As one of the most surprisingly affecting films in recent memory, The Two Popes centres on a key historic event – the resignation of Pope Benedict XVI – while delivering an emotional and heartfelt story about friendship.
Let’s start with the film’s central performances by Jonathan Pryce (Pope Francis) and Anthony Hopkins (Pope Benedict XVI). Both are undeniably excellent in the film but it’s Pryce who gets to exhibit a wide range of strong emotions, yet through a filter of nuance and subtlety. Pope Francis is presented as a quiet, humble man and Pryce expertly handles significant emotional restraint. In contrast, Hopkins’ Pope Benedict XVI is commanding and headstrong. The superb writing paired with the aforementioned performances result in a mesmerising character drama, with much of the film being dedicated to extended dialogue between the two popes due to their diametrically opposed views. It is precisely this clash of opinion that helps propel the story forward. Both men are humanised in scenes in between the conflict, as they discover more about (and befriend) each other. The development of their relationship in turn intensifies and develops the underlying tension that much more as the film progresses. The final product is a heartwarming story of understanding, personal growth and not allowing differing views to get in the way of friendship.
Perhaps what is most surprising is the script’s sense of humour, which manages to be intelligent and hilarious and at the same time very subtle and often awkward. Much of the humour can easily be missed due to its subdued, un-telegraphed and authentic delivery. It also helps to further humanise the two characters and make them more relatable, resulting in surprising emotional weight as the film reaches its conclusion. Who would’ve ever thought that two Popes would once be an iconic (dare I say comedic) film duo? Make no mistake though: at its core, the film is a drama.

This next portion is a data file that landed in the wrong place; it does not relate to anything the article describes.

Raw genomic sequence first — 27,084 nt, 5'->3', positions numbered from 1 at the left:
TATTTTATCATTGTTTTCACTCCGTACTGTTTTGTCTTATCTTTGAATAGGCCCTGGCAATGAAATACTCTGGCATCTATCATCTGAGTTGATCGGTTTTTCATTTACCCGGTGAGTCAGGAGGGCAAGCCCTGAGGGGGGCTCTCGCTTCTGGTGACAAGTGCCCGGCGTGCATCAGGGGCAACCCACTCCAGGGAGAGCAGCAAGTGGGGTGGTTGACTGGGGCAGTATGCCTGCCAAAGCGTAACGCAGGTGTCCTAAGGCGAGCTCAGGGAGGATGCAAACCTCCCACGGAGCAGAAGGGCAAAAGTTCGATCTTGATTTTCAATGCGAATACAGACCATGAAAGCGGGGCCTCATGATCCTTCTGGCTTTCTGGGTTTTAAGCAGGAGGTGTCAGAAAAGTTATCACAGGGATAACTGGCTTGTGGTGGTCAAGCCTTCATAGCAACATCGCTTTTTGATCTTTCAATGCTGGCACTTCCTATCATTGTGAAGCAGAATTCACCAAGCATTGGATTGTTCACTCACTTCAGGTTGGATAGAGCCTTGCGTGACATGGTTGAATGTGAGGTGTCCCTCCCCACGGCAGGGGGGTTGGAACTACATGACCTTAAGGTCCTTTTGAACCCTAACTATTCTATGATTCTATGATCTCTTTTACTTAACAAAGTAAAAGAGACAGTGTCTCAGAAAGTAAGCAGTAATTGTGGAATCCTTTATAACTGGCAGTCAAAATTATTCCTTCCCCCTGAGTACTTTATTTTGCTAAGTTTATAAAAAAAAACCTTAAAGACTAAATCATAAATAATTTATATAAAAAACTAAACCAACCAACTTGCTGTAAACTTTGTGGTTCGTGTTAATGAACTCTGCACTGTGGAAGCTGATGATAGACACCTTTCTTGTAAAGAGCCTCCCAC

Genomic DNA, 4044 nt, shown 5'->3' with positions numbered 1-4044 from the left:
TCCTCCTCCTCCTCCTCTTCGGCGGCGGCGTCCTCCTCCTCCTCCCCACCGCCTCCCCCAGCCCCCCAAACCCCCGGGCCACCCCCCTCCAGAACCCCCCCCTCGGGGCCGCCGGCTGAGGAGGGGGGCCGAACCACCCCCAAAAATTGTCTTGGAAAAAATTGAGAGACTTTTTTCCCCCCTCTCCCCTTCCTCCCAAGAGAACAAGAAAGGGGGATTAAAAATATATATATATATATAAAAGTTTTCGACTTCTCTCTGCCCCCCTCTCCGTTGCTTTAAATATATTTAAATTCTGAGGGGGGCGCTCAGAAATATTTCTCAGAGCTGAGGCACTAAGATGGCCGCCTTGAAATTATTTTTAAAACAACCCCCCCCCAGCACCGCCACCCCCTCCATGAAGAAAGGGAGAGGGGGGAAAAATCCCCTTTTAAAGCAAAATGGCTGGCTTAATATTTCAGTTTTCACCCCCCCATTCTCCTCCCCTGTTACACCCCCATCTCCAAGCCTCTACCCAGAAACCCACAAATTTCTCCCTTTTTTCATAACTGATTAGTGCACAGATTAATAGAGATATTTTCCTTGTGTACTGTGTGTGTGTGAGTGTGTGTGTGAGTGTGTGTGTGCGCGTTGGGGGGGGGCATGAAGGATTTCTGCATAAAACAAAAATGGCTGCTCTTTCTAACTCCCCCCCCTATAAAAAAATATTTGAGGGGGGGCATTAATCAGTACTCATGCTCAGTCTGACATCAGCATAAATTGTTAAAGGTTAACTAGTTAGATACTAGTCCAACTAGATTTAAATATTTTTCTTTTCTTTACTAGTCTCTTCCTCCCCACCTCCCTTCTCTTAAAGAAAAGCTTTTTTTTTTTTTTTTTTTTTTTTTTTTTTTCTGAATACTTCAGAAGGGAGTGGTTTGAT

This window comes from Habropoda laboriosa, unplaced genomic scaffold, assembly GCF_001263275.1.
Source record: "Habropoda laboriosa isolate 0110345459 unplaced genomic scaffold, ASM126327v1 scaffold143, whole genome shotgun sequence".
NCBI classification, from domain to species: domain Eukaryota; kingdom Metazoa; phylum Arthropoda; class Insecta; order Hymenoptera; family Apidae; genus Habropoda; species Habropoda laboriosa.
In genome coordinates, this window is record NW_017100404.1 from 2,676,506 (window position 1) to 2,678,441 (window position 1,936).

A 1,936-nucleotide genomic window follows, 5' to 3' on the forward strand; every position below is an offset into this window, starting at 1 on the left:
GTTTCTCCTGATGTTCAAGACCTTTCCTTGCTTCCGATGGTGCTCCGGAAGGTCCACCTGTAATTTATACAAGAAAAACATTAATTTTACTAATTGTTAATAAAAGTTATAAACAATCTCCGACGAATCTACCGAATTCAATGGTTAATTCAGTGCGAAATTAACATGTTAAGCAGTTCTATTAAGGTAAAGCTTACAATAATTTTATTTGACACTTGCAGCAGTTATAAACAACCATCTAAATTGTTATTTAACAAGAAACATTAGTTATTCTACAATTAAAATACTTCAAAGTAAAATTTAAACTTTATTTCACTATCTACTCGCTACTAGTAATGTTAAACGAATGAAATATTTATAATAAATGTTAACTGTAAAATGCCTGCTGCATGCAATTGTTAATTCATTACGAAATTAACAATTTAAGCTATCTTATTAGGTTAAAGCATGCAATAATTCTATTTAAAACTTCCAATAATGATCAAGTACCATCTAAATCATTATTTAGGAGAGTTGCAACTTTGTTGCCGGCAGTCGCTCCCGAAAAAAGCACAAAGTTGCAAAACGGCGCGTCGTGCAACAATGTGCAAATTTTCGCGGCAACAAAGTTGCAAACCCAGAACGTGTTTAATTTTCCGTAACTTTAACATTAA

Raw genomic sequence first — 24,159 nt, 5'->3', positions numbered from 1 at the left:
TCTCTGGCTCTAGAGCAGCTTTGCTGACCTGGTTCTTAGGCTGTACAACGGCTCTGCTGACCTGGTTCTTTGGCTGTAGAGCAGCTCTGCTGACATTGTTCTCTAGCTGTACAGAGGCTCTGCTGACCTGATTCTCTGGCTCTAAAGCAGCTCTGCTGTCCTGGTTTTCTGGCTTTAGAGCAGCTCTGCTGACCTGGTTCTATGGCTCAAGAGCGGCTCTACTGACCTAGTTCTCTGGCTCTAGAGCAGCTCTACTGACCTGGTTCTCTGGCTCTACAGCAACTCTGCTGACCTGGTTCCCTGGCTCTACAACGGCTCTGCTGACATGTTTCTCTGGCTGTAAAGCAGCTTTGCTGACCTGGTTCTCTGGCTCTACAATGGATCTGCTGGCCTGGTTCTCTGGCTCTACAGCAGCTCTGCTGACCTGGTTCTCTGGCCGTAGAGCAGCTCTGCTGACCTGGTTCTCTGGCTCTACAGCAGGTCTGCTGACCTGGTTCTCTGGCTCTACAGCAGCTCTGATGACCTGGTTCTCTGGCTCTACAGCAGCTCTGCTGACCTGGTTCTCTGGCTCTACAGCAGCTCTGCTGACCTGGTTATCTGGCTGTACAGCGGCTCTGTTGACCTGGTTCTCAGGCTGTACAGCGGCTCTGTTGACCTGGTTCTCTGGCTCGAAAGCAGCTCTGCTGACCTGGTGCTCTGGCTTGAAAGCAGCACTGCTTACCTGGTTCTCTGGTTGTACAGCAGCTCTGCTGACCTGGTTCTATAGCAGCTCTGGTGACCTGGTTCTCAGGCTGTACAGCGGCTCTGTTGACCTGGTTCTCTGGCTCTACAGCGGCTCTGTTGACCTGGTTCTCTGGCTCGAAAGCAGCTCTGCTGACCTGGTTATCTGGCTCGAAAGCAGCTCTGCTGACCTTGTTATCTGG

The film is presented in a very naturalistic style with its cinematography, initially seeming somewhat uninspired. However, eventually the narrative reasons for this become apparent, as key sequences are later presented much more stylistically. Ultimately, this contrast in presentation endows the narrative with a greater sense of scope. This expands the film beyond simply extended sequences of dialogue (riveting though they may be).
Impressively, both Pryce and Hopkins are required to speak various languages to reflect their characters’ nationalities, as well as the use of Latin in the Vatican City. While a handful of instances seem obviously ADR-ed, this is so minor (and understandable) that it isn’t worth considering a criticism. The film’s only flaw is an instance when it risks being slightly overbearing with one of its messages simply due to the execution feeling somewhat forced and out of place. Still, this is a minor complaint, with very little runtime dedicated to it.
Overall, The Two Popes is a beautiful film that touches on universal themes of friendship and understanding. It also serves as a brilliant showcase for its leads, whose performances alone make the film worth seeing.
Image: Casa Rosada via Wikipedia